02/11/2016 - 15:18

Contemporary music a nice little earner

02/11/2016 - 15:18

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New research from Edith Cowan University has found that Western Australia’s contemporary music scene is worth nearly $1 billion to the state’s economy. 

Contemporary music a nice little earner
Alan Taylor said there was a need for facts, data and scale in order for the WA industry to be recognised for its worth. Photo: Grant Currall.

New research from Edith Cowan University has found that Western Australia’s contemporary music scene is worth nearly $1 billion to the state’s economy.

The research was undertaken on behalf of West Australian Music (WAM), the peak industry body for contemporary music in WA. In a report released today, the ECU-WAM study found that the total economic impact of the WA contemporary music industry was $985 million.

The report also indicates a WA contribution of $655 million to the $5.9 billion in total revenue generated by contemporary music industry nationally.

It also revealed that the WA sector added $330 million in value to the economy, employed almost 3,000 people, and made $111 million in ticket sales via 1.1 million attendees per annum.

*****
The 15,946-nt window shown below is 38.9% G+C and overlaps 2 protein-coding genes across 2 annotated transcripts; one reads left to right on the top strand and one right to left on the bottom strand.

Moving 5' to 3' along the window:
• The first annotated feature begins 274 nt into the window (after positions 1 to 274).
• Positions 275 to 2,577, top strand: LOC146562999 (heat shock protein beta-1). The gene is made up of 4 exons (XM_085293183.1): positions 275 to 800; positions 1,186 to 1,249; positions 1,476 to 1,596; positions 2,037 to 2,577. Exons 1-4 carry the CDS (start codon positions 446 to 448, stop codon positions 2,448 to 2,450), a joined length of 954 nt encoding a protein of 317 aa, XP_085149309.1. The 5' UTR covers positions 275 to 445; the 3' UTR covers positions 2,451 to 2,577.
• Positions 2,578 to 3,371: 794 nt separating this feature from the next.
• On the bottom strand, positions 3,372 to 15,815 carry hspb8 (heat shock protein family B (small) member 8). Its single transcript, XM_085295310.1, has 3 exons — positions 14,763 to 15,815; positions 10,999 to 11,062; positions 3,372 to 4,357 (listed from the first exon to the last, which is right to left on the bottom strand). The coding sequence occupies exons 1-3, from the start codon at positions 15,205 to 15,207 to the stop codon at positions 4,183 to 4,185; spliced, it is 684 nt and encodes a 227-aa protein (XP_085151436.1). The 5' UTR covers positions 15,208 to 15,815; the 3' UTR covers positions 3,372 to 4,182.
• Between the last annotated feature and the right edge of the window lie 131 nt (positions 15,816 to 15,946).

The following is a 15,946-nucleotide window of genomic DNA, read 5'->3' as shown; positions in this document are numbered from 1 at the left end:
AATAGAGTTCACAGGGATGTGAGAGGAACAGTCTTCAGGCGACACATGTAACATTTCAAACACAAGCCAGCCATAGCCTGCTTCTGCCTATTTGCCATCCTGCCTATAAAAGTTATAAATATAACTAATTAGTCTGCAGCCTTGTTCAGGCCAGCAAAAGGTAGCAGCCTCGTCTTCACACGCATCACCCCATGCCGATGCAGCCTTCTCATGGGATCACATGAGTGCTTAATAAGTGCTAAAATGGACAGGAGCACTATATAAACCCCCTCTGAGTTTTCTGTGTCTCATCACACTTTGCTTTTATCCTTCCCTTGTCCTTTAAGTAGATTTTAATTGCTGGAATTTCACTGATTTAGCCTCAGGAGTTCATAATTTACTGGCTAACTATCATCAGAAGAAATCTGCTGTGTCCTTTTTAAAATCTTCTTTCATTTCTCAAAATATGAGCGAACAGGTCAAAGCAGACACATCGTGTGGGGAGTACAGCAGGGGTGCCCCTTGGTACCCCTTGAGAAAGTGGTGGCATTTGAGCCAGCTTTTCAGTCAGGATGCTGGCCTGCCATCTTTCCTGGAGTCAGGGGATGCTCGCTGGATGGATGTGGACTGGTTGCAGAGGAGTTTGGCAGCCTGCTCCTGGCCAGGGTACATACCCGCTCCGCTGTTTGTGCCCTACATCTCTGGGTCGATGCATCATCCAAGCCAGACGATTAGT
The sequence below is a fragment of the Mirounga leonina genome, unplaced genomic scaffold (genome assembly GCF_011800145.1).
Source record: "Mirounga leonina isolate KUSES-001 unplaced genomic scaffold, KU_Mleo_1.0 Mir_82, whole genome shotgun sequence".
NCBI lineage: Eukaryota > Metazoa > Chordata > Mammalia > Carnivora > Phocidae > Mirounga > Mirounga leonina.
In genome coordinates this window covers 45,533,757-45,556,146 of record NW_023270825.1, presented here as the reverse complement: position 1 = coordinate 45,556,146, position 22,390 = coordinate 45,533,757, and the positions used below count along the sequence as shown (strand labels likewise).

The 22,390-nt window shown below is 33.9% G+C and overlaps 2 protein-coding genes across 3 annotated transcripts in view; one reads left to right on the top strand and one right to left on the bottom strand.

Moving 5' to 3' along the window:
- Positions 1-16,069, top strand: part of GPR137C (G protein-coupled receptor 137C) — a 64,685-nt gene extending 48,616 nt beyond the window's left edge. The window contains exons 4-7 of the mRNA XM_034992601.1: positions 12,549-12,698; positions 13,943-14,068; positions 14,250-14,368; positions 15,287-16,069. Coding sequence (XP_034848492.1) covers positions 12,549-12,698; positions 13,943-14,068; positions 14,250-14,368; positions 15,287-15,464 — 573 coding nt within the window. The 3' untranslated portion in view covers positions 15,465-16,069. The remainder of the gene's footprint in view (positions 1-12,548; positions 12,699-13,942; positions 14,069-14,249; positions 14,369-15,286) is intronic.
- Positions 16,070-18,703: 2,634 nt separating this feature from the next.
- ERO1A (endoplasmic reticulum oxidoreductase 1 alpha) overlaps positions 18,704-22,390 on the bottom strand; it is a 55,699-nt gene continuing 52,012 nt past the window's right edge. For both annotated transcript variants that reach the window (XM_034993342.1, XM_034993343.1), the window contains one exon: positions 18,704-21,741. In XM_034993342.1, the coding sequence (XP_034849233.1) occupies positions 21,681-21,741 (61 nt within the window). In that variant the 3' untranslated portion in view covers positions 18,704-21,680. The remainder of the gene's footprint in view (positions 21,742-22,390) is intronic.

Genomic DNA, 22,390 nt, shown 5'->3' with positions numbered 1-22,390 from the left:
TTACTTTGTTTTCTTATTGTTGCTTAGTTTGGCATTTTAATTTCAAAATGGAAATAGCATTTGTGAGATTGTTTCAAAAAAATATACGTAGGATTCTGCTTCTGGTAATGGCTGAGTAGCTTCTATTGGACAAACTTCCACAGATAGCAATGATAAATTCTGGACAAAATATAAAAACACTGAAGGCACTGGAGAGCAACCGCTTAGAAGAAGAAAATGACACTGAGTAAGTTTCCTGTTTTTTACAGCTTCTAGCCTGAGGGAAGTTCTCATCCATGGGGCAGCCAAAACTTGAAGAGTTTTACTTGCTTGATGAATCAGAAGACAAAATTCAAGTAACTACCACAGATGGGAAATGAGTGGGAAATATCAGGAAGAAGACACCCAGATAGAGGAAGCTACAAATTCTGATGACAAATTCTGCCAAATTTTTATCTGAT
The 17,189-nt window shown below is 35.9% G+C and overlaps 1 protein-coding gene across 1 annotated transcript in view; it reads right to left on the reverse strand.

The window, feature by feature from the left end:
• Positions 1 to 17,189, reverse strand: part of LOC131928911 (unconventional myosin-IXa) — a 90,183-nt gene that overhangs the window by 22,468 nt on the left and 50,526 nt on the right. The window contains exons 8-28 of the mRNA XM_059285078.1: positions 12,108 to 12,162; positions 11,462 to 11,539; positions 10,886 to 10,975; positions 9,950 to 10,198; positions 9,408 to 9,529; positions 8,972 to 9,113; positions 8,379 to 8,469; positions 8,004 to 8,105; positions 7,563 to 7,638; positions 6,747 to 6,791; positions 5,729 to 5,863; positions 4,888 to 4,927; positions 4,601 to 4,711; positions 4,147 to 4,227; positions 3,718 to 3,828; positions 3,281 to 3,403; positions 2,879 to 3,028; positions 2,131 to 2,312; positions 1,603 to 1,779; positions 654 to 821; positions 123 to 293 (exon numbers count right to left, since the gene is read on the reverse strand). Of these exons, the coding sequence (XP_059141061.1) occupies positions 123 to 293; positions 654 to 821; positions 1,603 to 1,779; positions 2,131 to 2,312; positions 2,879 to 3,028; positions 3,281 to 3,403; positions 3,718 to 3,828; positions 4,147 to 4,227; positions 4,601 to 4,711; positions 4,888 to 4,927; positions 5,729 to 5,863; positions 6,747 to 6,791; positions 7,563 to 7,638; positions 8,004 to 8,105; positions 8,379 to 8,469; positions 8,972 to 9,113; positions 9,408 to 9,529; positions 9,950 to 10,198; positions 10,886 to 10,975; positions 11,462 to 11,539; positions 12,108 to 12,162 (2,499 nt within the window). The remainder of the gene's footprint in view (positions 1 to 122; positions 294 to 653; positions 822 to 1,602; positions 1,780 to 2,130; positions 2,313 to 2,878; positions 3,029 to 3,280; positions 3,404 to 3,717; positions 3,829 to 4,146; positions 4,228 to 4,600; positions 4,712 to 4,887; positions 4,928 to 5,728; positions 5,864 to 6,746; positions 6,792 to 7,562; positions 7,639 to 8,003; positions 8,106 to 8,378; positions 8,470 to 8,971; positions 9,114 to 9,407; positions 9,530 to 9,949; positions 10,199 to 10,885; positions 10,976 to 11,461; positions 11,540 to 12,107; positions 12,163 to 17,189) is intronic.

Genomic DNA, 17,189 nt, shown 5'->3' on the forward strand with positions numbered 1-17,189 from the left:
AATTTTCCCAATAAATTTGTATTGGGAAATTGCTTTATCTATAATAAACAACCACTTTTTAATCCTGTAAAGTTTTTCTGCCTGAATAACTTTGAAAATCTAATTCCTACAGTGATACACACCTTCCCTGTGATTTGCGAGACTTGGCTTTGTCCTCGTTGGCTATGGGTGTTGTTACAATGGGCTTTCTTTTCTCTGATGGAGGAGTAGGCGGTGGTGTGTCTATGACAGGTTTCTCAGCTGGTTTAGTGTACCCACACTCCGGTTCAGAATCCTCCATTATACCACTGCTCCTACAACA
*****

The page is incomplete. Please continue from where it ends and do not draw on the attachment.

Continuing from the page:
WAM chief executive Mike Harris said the state continued to punch above its weight in both national and international markets, with well-known artists and bands such as Tame Impala.

“The research project came about due to our concern that there is a lack of funding and investment in music in WA,” he said.

“We have our WAM festival happening this week, there’ll be cultural ministers, as well as interstate and international delegates in town, so it’s the perfect time for the debate and dialogue to start.”

The annual WAM festival will showcase more than 160 performances at venues across Perth this weekend, with a conference hosting more than 70 speakers from a pool of local, national and international industry experts across 14 panel discussions.

WAM chair Alan Taylor, who is also the managing director of advertising agency 303MullenLowe, said the next stages of the research program would focus on proving the role the industry played economically, as well as how critical it was to the social and cultural wellbeing of WA.

“WAM’s strategy has been refined to focus more on the business of music,” he said.

“My background is harnessing research to prove the worth of things – you need facts and data and scale, and to get this industry up a number of notches it needs to be recognised for its worth.

“This is not just about money and funding this is about recognition of an industry that has significant contribution.”

Mr Taylor said there was also an unrealised contribution of the industry to ‘brand WA’.

“We have local musicians representing our state all over the world,” he said.

“Just one example is Tame Impala performing to a crowd of over 135,000 as one of the headline acts at this year’s Glastonbury Festival – this puts WA on the map internationally.

“If you have WA bands touring the world, going on talk shows, radio interviews talking about where they are from … that’s all good for the state’s exposure as well.”

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